• Open Access

Detection of 2009 pandemic influenza A(H1N1) virus Infection in different age groups by using rapid influenza diagnostic tests

Authors


Fengxiang Gao, New Hampshire Department of Health and Human Services, Division of Public Health Services, 29 Hazen Drive, Concord, NH 03301, USA. E-mail address: fgao@dhhs.state.nh.us

Abstract

Please cite this paper as: Gao et al. (2011) Detection of 2009 pandemic influenza A(H1N1) virus Infection in different age groups by using rapid influenza diagnostic tests. Influenza and Other Respiratory Viruses 6(3), e30–e34.

Background  The performance of rapid influenza diagnostic tests (RIDTs) in detecting influenza A(H1N1) 2009 has varied widely. Evaluations of RIDTs among infected individuals across all age groups have not been described in depth.

Objectives  Determine RIDT clinical sensitivity in comparison with influenza detection using real-time RT-PCR among patients infected with influenza A(H1N1) 2009 across all age groups.

Study design  This study analyzed respiratory specimens received by the New Hampshire Public Health Laboratories (NHPHL) from September 1, 2009, through December 31, 2009. RIDT performance was evaluated among different age groups of patients determined to be infected with influenza A (H1N1) 2009, and the association between age and RIDT sensitivity was determined.

Results  Of 1373 specimens examined, 269 tested positive for influenza A(H1N1) 2009 by real-time RT-PCR (rRT-PCR) and had RIDT results available. Overall clinical sensitivity and specificity of RIDTs were 53·9 and 98·5%, respectively. By age group, clinical sensitivity was 85·7% in patients <2 years old, 60·3% in patients between 2- and 39 years old, and 33·3% in patients aged 40 and older. Logistic regression analysis indicated that increasing age was negatively associated with RIDT performance.

Conclusion  Rapid influenza diagnostic test sensitivity decreased significantly with increasing age. Findings from this study may impact a clinician’s interpretation of RIDT test results and ultimately have implications in clinical decision-making.

Introduction

Background

Rapid influenza diagnostic tests (RIDTs) that detect influenza viral antigens are often used at the point of care to obtain quick diagnostic test results. While these tests were developed and introduced prior to the emergence of influenza A(H1N1) 2009, clinicians have utilized these tests routinely to identify patients infected with influenza A(H1N1) 2009 and to make treatment decisions for those patients. Although the specificity of RIDTs as compared to real-time RT-PCR has been shown to be high (90–100%), substantial variation in testing sensitivity (17·8–76·7%) in detecting influenza A(H1N1) 2009 has been reported.1–5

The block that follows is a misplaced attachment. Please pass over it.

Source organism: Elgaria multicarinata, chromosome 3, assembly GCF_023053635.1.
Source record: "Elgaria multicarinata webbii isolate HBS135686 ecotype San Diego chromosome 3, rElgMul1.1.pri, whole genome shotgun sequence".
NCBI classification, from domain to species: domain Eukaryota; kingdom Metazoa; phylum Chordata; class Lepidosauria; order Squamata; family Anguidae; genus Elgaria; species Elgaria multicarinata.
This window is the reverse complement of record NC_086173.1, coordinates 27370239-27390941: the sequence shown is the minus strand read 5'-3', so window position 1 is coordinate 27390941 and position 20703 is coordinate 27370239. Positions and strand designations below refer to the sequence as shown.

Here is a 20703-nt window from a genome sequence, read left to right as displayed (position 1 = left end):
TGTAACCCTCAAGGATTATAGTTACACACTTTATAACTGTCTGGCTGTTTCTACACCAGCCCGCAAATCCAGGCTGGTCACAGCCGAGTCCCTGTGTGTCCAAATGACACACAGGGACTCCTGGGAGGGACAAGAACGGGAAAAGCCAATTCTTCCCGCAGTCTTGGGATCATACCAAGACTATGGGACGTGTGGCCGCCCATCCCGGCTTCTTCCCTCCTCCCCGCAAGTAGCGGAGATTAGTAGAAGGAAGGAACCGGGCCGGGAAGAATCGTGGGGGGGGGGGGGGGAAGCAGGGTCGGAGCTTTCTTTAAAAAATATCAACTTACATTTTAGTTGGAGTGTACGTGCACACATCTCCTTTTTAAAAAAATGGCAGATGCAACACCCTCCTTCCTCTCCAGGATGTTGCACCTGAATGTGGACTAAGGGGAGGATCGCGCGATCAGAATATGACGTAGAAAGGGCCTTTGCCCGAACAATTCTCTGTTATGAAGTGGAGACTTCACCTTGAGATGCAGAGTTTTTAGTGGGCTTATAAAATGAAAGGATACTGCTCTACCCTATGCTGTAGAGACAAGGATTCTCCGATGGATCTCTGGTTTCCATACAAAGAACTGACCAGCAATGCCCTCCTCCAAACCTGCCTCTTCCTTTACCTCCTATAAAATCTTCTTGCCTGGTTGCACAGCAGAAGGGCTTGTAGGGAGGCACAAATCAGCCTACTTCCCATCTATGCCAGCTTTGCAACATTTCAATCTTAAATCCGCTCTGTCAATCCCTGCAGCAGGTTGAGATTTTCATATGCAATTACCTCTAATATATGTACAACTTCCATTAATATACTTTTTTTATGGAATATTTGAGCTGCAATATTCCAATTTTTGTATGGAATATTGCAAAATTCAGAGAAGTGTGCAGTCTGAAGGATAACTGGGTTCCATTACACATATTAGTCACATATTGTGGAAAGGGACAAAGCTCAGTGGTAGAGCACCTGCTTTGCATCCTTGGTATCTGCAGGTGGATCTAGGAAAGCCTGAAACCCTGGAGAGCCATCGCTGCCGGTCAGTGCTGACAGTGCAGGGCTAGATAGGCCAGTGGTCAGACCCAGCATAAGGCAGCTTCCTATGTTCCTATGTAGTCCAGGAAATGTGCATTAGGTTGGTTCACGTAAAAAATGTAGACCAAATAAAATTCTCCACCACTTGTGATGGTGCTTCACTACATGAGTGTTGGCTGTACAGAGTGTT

Previous studies have shown that RIDT sensitivity was correlated with increasing viral titer2,6,7 and that higher RIDT sensitivity was found in younger age groups than older groups.3,5,8,9 However, these studies were conducted either in pediatric patients or with a small sample of older patients.

Objective

The purpose of this study was to evaluate RIDT performance for the detection of influenza A(H1N1) 2009 in patients by age group, and to determine the association of patient age with RIDT performance.

Study design

Specimens

In response to the influenza A(H1N1) 2009 pandemic, the New Hampshire Public Health Laboratories (NHPHL) received 2078 specimens for influenza testing between September 1, 2009, and December 31, 2009. While acceptable specimen types included nasopharyngeal (NP) swab, nasal aspirate, combined NP swab with oropharyngeal swab, and posterior-pharyngeal (throat) swabs, 98% of specimens submitted were collected from the nasopharynx. Following collection, RIDT was performed at the hospital laboratory. Specimens were then placed in viral transport medium and transported to NHPHL on cold packs. For the purpose of this study, RIDT positives were defined as those specimens that were positive for influenza A (negative for influenza B) or positive for both influenza A and B by RIDT testing.

Rapid influenza diagnostic tests

Twelve hospital-associated laboratories performed RIDT and submitted influenza specimens to the NHPHL as part of this study. Two of the laboratories used the BD Directigen™ (BD, Franklin Lakes, NJ, USA) EZ Flu A+B rapid kit, three used the Remel X/pect™ (Remel, Lenexa, KS, USA) Flu A & B rapid kit, and seven used the BinaxNOW® (Remel) Influenza A & B rapid test kit. All of these tests are chromatographic immunoassays that utilize membrane bound, anti-influenza monoclonal antibodies for the detection and differentiation of influenza A and B viral antigens.

Sample processing and RNA extraction

Upon arrival at NHPHL, specimens were processed in preparation for nucleic acid extraction. All nucleic acid extractions were performed following the protocols supplied with either the Roche MagNA Pure LC Total Nucleic Acid Isolation kit (Roche Diagnostics, Mannheim, Germany) or the QIAmp® Viral RNA Mini kit (Qiagen, Valencia, CA, USA).

Real-time PCR testing